Studying this week’s Sabbath School lesson, on the humility of the wise, reminded me of a conversation I had, during fellowship dinner in a church I spoke in. A mother told me she was always pushing her daughter to do her best, and win awards and honor roll certificates. She would brag about how wonderful her daughter was doing in school and sports and so forth, until one day when the girl was 15 and told her mother,
You don’t love me. You love my accomplishments.
The mother told me it felt like a slap in the face! Of course it was not true (I suppose), but the mother suddenly saw how her daughter came to that conclusion. There is a difference between teaching a child to do her best, and teaching her to be better than everyone else. I like what a young person shared on Facebook a while back.
I don’t want to be better than anyone. I just want to be better than I was yesterday.
The end of this Sunday’s lesson has a very profound statement.
You have to feel sorry for people who boast (usually it’s a cover for insecurities anyway); it shows just how self-deceived and ignorant they really are.
Could it be the mother was living vicariously through her daughter, trying to make up for her own failures? Who knows? I am no psychologist, but I think we are all needing acceptance. Now I don’t want to over analyze things. Plenty of people go to universities and get their masters degrees simply to learn how to do their job and help others. Its as simple as that. yet others do it to prove how smart or superior they are. The latter are just clamoring for acceptance. Many people spend all their time and effort to battle their way to the top of the hill so they can be accepted when all along, Jesus has already,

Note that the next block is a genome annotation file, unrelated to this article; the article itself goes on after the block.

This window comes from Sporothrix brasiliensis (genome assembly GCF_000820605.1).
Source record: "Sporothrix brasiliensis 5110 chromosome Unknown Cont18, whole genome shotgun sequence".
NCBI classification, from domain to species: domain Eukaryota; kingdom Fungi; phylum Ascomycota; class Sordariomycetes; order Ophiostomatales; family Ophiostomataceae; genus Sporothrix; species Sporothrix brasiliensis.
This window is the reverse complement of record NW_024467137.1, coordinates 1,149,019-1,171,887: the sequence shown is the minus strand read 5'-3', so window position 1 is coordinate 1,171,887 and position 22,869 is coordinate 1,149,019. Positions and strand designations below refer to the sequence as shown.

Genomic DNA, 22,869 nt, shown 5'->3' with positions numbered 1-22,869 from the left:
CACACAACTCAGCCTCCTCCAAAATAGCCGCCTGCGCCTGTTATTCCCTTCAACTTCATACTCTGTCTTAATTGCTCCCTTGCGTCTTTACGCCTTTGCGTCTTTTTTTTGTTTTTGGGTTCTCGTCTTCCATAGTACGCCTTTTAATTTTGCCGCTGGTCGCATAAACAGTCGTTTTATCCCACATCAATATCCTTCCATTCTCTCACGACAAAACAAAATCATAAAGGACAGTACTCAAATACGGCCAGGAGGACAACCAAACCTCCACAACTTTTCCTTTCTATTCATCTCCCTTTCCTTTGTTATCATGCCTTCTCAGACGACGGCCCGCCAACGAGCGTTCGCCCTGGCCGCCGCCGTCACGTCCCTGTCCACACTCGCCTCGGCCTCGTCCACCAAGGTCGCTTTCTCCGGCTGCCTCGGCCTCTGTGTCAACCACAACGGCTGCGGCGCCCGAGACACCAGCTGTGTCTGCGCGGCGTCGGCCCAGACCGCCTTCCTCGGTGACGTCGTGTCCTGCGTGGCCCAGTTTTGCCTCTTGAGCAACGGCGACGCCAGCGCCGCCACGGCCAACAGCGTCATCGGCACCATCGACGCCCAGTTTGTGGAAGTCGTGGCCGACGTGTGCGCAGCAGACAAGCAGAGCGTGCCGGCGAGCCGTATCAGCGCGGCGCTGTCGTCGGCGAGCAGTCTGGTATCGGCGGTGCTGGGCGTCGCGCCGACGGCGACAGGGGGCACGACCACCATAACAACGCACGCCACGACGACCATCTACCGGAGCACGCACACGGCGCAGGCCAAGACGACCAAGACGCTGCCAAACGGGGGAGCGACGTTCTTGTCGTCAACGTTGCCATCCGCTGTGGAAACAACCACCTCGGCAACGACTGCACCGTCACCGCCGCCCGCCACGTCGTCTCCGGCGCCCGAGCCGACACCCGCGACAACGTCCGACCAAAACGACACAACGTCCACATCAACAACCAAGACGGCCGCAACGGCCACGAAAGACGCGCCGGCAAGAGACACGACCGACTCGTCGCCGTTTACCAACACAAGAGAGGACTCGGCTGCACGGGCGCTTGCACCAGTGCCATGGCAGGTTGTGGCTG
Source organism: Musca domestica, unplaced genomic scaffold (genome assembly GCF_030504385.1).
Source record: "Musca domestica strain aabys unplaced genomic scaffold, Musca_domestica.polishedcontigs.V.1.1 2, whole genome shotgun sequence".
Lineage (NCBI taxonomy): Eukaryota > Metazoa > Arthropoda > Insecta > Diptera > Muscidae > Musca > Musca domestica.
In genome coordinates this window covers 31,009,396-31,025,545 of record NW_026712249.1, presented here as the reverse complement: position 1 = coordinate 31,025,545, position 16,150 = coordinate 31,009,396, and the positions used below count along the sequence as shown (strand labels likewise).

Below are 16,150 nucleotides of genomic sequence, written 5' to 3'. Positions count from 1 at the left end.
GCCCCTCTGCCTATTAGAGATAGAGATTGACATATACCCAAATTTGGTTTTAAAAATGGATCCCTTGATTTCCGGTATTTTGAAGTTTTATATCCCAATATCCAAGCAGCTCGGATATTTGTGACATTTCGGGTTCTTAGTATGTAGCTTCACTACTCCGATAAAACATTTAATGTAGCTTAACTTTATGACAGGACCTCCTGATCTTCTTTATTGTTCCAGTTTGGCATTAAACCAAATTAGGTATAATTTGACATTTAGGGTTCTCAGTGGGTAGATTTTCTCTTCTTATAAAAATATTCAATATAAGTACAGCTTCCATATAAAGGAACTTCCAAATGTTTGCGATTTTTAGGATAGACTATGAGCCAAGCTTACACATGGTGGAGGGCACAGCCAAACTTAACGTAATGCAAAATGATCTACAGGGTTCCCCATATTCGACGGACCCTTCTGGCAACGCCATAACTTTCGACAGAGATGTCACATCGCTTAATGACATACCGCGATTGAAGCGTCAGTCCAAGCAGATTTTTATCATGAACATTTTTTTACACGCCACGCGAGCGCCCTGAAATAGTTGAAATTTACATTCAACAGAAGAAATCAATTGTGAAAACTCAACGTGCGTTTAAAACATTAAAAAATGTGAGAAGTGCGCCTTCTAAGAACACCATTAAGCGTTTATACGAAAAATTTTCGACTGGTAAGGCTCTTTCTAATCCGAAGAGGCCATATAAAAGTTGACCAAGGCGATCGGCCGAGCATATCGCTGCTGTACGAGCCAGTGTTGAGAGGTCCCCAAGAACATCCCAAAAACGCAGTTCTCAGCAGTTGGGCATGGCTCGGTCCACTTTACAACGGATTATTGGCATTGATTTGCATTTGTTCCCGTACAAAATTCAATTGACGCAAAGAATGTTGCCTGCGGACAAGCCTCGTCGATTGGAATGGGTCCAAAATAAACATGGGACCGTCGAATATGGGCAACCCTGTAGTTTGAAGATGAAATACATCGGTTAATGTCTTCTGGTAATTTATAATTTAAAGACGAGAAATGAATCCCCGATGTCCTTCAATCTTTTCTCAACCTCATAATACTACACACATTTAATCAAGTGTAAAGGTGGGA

Made us accepted in the beloved. Ephesians 1:6 NKJV
When we accept the love God has for us we no longer feel compelled to be better than anybody else. Our goal is not worldly rank or status. It is intimacy with Christ. We don’t feel compelled to do better than others in order to be accepted, but we want to be the best we can be by God’s grace and power because we love God for accepting us no matter what.
This Sunday’s lesson asked the question, “Who do you think you are?” I have learned not to get too excited when I do well, and not to be too dejected when I fail, because at the end of the day, either way, I’m still just me. I wrote this poem a while back, which answers the question in Sunday’s lesson for me.
It’s Just me
I’ve been chauffeured in the back seat of a Cadillac.
I’ve been behind the wheel of an old Volkswagen Beetle.
I’ve eaten in fancy restaurants with all my friends.
I’ve eaten peanut butter and jelly sandwiches all alone.
But all in all I’m just me, it’s just me.
I’ve laughed out loud with the rest of the crowd.
I’ve cried alone where no one else could hear.
I’ve been in first place at the end of a race.
I’ve been so far behind, when will this game just end?
But after all is said and done, I’m just me, it’s just me.
I preached sermons that have moved congregations to tears.
I have preached sermons that have lulled congregations to sleep!
My friends have given me too much praise for a human being.
My adversaries have given me too much criticism, give me a break!
But at the end of it all, I’m just me; it’s just me.
Into every life a little rain and sunshine must fall.
Sometimes I feel small, and other times I feel tall.
I’m no more a person when I do well.
I’m no less a person when I fail.
But either way, I’m just me; it’s just me.
So don’t think that I am perfect all of the time.
Surely you don’t expect all my poems to rhyme.
I often succeed, but I also fail time and again.
Please don’t praise or condemn, just be my friend.
Because win or lose, I’m just me, it’s just me.